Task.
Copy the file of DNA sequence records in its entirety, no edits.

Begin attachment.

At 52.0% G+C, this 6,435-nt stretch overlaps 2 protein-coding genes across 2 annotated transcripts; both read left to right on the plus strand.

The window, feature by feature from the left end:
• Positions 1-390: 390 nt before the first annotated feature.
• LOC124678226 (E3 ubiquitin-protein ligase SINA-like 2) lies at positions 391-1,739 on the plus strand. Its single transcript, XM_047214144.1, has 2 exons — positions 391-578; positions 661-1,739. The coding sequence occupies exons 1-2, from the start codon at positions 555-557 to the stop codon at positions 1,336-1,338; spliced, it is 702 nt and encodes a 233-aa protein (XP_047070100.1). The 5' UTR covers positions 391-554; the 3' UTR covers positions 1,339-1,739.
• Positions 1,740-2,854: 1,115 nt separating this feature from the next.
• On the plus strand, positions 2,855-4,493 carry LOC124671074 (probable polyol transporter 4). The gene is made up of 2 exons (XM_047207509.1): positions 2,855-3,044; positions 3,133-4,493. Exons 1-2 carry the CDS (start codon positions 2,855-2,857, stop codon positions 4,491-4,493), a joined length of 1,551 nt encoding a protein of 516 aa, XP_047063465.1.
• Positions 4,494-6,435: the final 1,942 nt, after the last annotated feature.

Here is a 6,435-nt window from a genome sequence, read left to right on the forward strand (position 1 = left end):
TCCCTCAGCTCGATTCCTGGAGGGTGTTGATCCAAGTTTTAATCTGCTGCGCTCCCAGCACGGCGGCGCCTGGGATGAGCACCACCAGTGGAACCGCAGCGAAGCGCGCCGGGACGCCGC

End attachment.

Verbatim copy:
At 52.0% G+C, this 6,435-nt stretch overlaps 2 protein-coding genes across 2 annotated transcripts; both read left to right on the plus strand.

The window, feature by feature from the left end:
• Positions 1-390: 390 nt before the first annotated feature.
• LOC124678226 (E3 ubiquitin-protein ligase SINA-like 2) lies at positions 391-1,739 on the plus strand. Its single transcript, XM_047214144.1, has 2 exons — positions 391-578; positions 661-1,739. The coding sequence occupies exons 1-2, from the start codon at positions 555-557 to the stop codon at positions 1,336-1,338; spliced, it is 702 nt and encodes a 233-aa protein (XP_047070100.1). The 5' UTR covers positions 391-554; the 3' UTR covers positions 1,339-1,739.
• Positions 1,740-2,854: 1,115 nt separating this feature from the next.
• On the plus strand, positions 2,855-4,493 carry LOC124671074 (probable polyol transporter 4). The gene is made up of 2 exons (XM_047207509.1): positions 2,855-3,044; positions 3,133-4,493. Exons 1-2 carry the CDS (start codon positions 2,855-2,857, stop codon positions 4,491-4,493), a joined length of 1,551 nt encoding a protein of 516 aa, XP_047063465.1.
• Positions 4,494-6,435: the final 1,942 nt, after the last annotated feature.

Here is a 6,435-nt window from a genome sequence, read left to right on the forward strand (position 1 = left end):
TCCCTCAGCTCGATTCCTGGAGGGTGTTGATCCAAGTTTTAATCTGCTGCGCTCCCAGCACGGCGGCGCCTGGGATGAGCACCACCAGTGGAACCGCAGCGAAGCGCGCCGGGACGCCGC